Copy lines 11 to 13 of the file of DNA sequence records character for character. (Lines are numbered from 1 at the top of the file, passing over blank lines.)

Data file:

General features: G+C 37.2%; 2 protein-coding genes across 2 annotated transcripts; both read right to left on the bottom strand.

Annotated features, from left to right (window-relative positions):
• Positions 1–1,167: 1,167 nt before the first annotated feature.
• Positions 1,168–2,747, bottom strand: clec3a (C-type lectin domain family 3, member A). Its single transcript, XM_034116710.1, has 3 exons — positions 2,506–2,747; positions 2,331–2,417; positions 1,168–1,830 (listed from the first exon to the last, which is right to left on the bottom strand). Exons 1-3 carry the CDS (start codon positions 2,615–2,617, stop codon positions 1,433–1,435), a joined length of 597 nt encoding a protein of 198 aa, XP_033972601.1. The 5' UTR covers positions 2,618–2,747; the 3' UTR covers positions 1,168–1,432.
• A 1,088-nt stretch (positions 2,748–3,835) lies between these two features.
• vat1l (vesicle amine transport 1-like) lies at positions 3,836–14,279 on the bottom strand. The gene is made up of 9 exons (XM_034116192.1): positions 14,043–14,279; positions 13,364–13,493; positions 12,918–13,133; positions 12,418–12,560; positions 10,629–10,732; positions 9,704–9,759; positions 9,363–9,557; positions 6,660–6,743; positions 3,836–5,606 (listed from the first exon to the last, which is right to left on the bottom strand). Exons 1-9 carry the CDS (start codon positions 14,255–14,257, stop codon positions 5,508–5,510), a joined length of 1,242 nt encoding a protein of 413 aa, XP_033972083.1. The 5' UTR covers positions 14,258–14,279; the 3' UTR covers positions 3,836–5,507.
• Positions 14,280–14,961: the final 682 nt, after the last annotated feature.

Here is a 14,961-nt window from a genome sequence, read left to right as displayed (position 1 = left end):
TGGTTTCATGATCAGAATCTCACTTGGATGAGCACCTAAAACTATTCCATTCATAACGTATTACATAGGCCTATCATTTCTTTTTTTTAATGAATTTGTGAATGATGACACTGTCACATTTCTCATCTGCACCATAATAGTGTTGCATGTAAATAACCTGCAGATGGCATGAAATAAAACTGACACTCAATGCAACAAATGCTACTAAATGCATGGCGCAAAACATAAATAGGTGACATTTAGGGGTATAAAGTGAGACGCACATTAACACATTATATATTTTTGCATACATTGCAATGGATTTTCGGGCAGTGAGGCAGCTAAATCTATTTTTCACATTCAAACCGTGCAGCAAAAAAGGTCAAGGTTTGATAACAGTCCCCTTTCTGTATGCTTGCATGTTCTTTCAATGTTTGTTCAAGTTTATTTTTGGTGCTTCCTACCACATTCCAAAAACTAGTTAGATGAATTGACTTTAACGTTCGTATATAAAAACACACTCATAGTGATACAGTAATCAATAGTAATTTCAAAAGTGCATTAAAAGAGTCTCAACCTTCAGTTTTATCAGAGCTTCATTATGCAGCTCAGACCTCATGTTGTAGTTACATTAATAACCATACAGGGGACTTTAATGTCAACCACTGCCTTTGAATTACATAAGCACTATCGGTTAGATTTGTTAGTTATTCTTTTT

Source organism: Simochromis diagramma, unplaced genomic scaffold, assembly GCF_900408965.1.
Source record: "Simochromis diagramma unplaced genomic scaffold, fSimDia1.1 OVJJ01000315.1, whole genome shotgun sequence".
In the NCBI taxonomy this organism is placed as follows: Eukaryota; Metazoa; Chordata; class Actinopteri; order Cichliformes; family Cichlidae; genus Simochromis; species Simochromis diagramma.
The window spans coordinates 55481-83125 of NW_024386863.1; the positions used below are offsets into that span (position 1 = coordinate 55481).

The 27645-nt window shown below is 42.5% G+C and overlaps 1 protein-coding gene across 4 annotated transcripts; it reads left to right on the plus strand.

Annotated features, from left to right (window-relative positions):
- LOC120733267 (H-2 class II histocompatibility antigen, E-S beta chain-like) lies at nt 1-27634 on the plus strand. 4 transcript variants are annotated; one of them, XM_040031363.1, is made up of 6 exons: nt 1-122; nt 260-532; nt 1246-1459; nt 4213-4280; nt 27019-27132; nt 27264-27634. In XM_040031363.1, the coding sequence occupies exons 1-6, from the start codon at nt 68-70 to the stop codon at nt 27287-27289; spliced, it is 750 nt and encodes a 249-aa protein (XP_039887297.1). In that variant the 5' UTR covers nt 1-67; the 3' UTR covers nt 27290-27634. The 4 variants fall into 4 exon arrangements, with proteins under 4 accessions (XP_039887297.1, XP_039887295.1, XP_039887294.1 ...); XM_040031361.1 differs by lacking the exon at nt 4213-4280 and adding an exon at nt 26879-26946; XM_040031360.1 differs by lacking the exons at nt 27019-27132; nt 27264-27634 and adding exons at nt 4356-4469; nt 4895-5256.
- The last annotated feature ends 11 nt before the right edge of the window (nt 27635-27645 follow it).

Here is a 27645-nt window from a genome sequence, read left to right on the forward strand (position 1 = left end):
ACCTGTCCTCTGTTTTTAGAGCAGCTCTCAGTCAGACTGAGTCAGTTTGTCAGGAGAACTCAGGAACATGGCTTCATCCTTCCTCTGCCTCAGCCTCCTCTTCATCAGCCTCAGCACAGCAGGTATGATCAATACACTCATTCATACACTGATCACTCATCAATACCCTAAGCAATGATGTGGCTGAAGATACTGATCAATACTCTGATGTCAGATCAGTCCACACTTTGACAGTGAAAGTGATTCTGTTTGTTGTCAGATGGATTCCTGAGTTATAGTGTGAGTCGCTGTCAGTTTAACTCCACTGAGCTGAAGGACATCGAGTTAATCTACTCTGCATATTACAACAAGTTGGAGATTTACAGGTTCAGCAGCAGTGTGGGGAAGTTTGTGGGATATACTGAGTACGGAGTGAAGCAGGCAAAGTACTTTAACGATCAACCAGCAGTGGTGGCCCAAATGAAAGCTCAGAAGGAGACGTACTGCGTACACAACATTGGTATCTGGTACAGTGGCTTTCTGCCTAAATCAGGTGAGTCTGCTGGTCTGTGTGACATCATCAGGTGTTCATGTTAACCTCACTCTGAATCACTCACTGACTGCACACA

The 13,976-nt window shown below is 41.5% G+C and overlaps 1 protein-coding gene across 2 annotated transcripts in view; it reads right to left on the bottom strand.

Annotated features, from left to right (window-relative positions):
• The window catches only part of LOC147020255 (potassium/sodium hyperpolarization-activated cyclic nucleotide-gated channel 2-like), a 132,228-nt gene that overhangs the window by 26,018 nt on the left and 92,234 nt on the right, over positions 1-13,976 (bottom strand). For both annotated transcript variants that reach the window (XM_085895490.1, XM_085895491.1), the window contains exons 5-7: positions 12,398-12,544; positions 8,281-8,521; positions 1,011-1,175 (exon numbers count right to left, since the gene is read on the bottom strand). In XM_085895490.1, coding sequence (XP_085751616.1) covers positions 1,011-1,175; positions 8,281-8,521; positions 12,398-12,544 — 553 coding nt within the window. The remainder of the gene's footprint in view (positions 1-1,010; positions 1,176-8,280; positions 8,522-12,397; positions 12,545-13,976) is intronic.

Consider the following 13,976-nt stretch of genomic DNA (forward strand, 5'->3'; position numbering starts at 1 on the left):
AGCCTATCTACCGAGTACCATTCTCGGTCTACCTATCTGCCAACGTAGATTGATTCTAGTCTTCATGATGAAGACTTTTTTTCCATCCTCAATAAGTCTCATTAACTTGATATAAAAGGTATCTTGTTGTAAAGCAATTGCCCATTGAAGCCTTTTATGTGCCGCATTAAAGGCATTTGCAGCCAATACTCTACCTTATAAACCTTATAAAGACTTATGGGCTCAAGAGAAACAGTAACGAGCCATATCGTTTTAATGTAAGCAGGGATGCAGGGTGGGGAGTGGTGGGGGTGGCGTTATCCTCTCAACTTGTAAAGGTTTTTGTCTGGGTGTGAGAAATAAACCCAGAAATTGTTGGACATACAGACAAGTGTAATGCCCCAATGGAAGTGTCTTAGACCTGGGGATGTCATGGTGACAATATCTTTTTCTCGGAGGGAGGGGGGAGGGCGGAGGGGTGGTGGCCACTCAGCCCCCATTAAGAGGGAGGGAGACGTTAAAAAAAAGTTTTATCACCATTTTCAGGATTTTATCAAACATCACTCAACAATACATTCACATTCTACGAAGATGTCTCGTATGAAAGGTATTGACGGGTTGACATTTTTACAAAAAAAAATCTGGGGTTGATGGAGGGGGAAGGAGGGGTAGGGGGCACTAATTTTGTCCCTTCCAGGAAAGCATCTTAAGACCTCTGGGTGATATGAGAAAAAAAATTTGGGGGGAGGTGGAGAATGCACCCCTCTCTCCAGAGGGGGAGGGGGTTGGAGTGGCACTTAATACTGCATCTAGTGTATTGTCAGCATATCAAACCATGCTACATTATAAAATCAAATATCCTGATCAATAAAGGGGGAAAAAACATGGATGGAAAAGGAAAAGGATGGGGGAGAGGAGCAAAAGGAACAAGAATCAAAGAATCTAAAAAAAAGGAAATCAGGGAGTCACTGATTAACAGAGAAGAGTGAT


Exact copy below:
Source record: "Simochromis diagramma unplaced genomic scaffold, fSimDia1.1 OVJJ01000315.1, whole genome shotgun sequence".
In the NCBI taxonomy this organism is placed as follows: Eukaryota; Metazoa; Chordata; class Actinopteri; order Cichliformes; family Cichlidae; genus Simochromis; species Simochromis diagramma.
The window spans coordinates 55481-83125 of NW_024386863.1; the positions used below are offsets into that span (position 1 = coordinate 55481).